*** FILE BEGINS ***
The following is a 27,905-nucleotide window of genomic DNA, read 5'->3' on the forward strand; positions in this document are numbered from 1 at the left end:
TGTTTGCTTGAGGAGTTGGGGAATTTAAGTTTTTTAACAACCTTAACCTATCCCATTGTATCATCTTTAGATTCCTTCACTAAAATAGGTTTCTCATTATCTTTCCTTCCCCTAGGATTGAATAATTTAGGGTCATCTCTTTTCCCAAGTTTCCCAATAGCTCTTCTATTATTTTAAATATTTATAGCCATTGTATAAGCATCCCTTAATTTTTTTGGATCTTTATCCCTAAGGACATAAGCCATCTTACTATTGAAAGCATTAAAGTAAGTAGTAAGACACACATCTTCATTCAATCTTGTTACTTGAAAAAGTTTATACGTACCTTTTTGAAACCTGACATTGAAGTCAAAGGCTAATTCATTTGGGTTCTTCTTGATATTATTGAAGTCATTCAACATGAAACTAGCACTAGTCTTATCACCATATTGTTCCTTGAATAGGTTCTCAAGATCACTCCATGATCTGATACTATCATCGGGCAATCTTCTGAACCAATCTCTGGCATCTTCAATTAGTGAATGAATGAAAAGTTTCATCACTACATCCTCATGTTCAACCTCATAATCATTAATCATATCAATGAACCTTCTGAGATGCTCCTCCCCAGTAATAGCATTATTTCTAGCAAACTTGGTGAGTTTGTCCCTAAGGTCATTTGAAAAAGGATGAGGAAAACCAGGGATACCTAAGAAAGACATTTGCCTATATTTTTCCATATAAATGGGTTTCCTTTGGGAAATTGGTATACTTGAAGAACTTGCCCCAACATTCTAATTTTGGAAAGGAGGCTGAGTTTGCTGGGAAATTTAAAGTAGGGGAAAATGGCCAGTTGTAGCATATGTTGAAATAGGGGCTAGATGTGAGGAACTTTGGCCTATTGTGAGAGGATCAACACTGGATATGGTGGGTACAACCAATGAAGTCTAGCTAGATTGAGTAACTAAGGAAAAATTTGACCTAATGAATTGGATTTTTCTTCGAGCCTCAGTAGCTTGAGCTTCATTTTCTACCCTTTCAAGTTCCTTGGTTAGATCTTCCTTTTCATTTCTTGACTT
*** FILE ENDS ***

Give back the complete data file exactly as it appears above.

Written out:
The following is a 27,905-nucleotide window of genomic DNA, read 5'->3' on the forward strand; positions in this document are numbered from 1 at the left end:
TGTTTGCTTGAGGAGTTGGGGAATTTAAGTTTTTTAACAACCTTAACCTATCCCATTGTATCATCTTTAGATTCCTTCACTAAAATAGGTTTCTCATTATCTTTCCTTCCCCTAGGATTGAATAATTTAGGGTCATCTCTTTTCCCAAGTTTCCCAATAGCTCTTCTATTATTTTAAATATTTATAGCCATTGTATAAGCATCCCTTAATTTTTTTGGATCTTTATCCCTAAGGACATAAGCCATCTTACTATTGAAAGCATTAAAGTAAGTAGTAAGACACACATCTTCATTCAATCTTGTTACTTGAAAAAGTTTATACGTACCTTTTTGAAACCTGACATTGAAGTCAAAGGCTAATTCATTTGGGTTCTTCTTGATATTATTGAAGTCATTCAACATGAAACTAGCACTAGTCTTATCACCATATTGTTCCTTGAATAGGTTCTCAAGATCACTCCATGATCTGATACTATCATCGGGCAATCTTCTGAACCAATCTCTGGCATCTTCAATTAGTGAATGAATGAAAAGTTTCATCACTACATCCTCATGTTCAACCTCATAATCATTAATCATATCAATGAACCTTCTGAGATGCTCCTCCCCAGTAATAGCATTATTTCTAGCAAACTTGGTGAGTTTGTCCCTAAGGTCATTTGAAAAAGGATGAGGAAAACCAGGGATACCTAAGAAAGACATTTGCCTATATTTTTCCATATAAATGGGTTTCCTTTGGGAAATTGGTATACTTGAAGAACTTGCCCCAACATTCTAATTTTGGAAAGGAGGCTGAGTTTGCTGGGAAATTTAAAGTAGGGGAAAATGGCCAGTTGTAGCATATGTTGAAATAGGGGCTAGATGTGAGGAACTTTGGCCTATTGTGAGAGGATCAACACTGGATATGGTGGGTACAACCAATGAAGTCTAGCTAGATTGAGTAACTAAGGAAAAATTTGACCTAATGAATTGGATTTTTCTTCGAGCCTCAGTAGCTTGAGCTTCATTTTCTACCCTTTCAAGTTCCTTGGTTAGATCTTCCTTTTCATTTCTTGACTT